Falls cause 95 percent of hip fractures among older adults. Most will undergo surgery and experience a decline in independence. For some, a fractured hip can prove to be fatal. According to Steve Robinovitch, a professor in the department of biomedical physiology and kinesiology at Simon Fraser University, about 25 percent of older adults with hip fractures will die within a year, and if they live in long-term care that could be closer to six months. 

To better understand how some falls can lead to hip fractures while others do not, Robinovitch and colleagues analyzed video footage of more than 2,300 falls in a recent study of over 640 residents in two long-term care facilities in Vancouver. Thirty of the falls caused hip fractures.

“The problem is that falls are so common, even a small portion of falls that cause hip fractures add up to a lot of numbers,” Robinovitch said. “In Canada, there’s about 30,000 hip fractures annually. In the United States, there’s about ten times that number: There’s about 300,000 annual hip fractures among older adults.” 

In the study, all hip fractures were caused by falls from standing height, leading to impact to the pelvis. The researchers found that backward falls were the safest. Residents who fell forward were just as likely to suffer from hip fractures as those who fell sideways, as they tended to rotate during descent. Meanwhile, those who fell with outstretched hands did not reduce their risk of hip fractures. 

Robinovitch said residents may have rotated their bodies as they fell in an attempt to avoid head impact. He said it is also possible they compensated for their inability to brace themselves with outstretched arms by landing sideways. 

Technologies to Prevent Fall-related Injuries

In a four-year clinical trial, Mackey and Robinovitch along with the team tested whether padded floors in 150 resident bedrooms at a long-term care home in Vancouver could reduce fall-related injuries.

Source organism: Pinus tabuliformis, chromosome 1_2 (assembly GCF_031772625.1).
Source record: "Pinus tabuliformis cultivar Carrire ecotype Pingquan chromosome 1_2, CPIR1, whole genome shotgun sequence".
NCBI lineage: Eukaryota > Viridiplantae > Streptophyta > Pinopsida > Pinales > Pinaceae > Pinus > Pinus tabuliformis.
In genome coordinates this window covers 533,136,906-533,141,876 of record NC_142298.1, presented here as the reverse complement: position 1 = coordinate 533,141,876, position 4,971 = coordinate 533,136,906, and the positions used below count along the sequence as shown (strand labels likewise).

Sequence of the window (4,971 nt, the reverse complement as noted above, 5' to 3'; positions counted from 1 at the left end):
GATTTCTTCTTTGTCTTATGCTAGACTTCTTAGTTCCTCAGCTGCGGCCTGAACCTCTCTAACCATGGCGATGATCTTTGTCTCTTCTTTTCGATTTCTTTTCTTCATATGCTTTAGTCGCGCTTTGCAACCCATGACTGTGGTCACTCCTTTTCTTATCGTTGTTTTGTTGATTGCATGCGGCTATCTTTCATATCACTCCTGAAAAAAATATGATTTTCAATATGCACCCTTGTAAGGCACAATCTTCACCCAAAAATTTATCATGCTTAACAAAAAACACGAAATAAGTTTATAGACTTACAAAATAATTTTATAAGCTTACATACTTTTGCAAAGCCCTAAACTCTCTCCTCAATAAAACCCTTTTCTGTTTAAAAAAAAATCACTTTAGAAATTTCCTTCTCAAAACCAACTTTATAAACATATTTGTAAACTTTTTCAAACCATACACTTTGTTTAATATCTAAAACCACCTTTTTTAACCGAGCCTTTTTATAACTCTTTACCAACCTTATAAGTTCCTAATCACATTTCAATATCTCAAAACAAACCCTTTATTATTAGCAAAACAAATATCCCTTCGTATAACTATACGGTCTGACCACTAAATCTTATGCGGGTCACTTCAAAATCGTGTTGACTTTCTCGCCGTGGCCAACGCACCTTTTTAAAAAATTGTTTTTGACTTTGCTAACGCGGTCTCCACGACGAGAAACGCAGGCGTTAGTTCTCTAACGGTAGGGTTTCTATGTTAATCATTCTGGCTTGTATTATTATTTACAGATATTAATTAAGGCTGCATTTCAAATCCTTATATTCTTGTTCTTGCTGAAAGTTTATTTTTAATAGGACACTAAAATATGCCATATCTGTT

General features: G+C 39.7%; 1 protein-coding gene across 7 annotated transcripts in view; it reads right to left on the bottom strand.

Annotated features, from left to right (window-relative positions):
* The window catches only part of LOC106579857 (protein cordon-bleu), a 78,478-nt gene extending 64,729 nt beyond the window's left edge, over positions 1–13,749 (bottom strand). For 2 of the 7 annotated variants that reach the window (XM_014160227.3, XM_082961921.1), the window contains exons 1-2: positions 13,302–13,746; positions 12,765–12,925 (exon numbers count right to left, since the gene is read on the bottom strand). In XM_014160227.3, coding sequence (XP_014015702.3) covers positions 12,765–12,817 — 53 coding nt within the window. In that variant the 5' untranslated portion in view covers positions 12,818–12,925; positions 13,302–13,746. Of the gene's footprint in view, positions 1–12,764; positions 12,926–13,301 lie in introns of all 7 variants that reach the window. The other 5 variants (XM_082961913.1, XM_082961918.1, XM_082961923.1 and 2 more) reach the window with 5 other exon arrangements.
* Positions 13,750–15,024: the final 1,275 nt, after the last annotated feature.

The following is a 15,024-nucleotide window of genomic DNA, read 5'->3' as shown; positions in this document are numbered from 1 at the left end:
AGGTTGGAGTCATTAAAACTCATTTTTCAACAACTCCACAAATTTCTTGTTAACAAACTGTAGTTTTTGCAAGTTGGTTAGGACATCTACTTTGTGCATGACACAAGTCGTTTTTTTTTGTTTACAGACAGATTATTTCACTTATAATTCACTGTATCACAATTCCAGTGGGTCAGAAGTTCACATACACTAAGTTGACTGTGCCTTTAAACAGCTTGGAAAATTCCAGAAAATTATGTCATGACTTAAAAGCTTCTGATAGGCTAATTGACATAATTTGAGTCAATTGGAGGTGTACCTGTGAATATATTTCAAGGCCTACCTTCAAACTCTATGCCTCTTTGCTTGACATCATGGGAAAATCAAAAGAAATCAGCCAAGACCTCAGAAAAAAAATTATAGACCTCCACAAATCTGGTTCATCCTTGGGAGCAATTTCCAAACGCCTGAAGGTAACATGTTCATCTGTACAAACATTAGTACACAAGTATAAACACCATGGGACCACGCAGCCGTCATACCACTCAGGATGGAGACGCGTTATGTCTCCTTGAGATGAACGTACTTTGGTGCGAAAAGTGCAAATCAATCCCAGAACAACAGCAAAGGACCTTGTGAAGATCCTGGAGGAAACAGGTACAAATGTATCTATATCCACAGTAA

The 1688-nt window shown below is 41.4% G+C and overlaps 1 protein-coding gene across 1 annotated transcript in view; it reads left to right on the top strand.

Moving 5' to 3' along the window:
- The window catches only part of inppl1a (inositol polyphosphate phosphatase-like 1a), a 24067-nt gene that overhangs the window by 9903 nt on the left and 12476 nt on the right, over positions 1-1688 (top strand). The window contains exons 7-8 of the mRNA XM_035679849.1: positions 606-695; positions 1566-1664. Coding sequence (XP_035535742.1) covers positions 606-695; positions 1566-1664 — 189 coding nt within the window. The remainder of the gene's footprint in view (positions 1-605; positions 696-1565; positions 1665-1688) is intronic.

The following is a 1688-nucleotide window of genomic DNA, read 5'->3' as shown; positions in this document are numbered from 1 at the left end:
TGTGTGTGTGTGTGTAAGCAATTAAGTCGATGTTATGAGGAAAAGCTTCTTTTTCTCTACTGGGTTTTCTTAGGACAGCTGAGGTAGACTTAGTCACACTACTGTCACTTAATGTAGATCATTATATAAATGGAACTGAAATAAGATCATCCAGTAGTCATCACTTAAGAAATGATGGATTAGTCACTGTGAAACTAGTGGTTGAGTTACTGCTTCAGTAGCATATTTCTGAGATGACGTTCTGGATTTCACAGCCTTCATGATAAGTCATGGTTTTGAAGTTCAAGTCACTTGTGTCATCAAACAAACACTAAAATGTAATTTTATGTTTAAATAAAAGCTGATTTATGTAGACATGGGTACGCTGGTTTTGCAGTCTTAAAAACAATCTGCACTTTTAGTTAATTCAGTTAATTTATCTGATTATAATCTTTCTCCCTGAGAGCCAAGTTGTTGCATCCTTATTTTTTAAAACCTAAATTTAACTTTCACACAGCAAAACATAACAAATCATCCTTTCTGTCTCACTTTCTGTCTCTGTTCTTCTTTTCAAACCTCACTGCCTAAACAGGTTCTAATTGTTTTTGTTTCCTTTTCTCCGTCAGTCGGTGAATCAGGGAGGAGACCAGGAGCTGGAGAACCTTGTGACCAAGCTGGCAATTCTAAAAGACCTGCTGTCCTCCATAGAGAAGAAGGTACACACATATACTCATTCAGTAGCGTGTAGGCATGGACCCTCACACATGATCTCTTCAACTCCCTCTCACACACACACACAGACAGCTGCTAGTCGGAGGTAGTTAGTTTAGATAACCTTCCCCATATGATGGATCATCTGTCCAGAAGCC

But the researchers found that the softer floors did not reduce the risk or rate of falls. Among various possible reasons to explain the results, it is likely that the participants’ threshold for injuries was very low, Mackey said, and perhaps the padded floors were not soft enough to prevent their injuries. Residents may also have injured themselves during their descent, bumping into furniture or the corner of the wall before they hit the floor. 

Because bedrooms are private spaces, the researchers didn’t have video evidence of how these falls happened. And 95 percent of the falls went unnoticed. 

Adding paddings to the walls and furniture may be effective in future research to reduce fall-related injuries, Mackey said. The development and refinement of new flooring products, products that are stiff enough for people to walk or roll over in a wheelchair may also yield better outcomes. 

“Although the results were somewhat surprising to us, and also somewhat disappointing, that’s the name of the game in science,” Mackey said. “It reminds us that the problem of falls and injuries is challenging to address, but it’s very worthwhile — that’s what keeps me motivated. There’s a lot of really exciting research going on in this area around the world. We will make progress in a slow and steady fashion.” 

Another possible reason why the flooring did not yield significant results is that more than 40 percent of the falls involved residents wearing hip protectors — protective undergarments which Robinovitch said are backed by growing empirical evidence for their effectiveness in preventing hip fractures.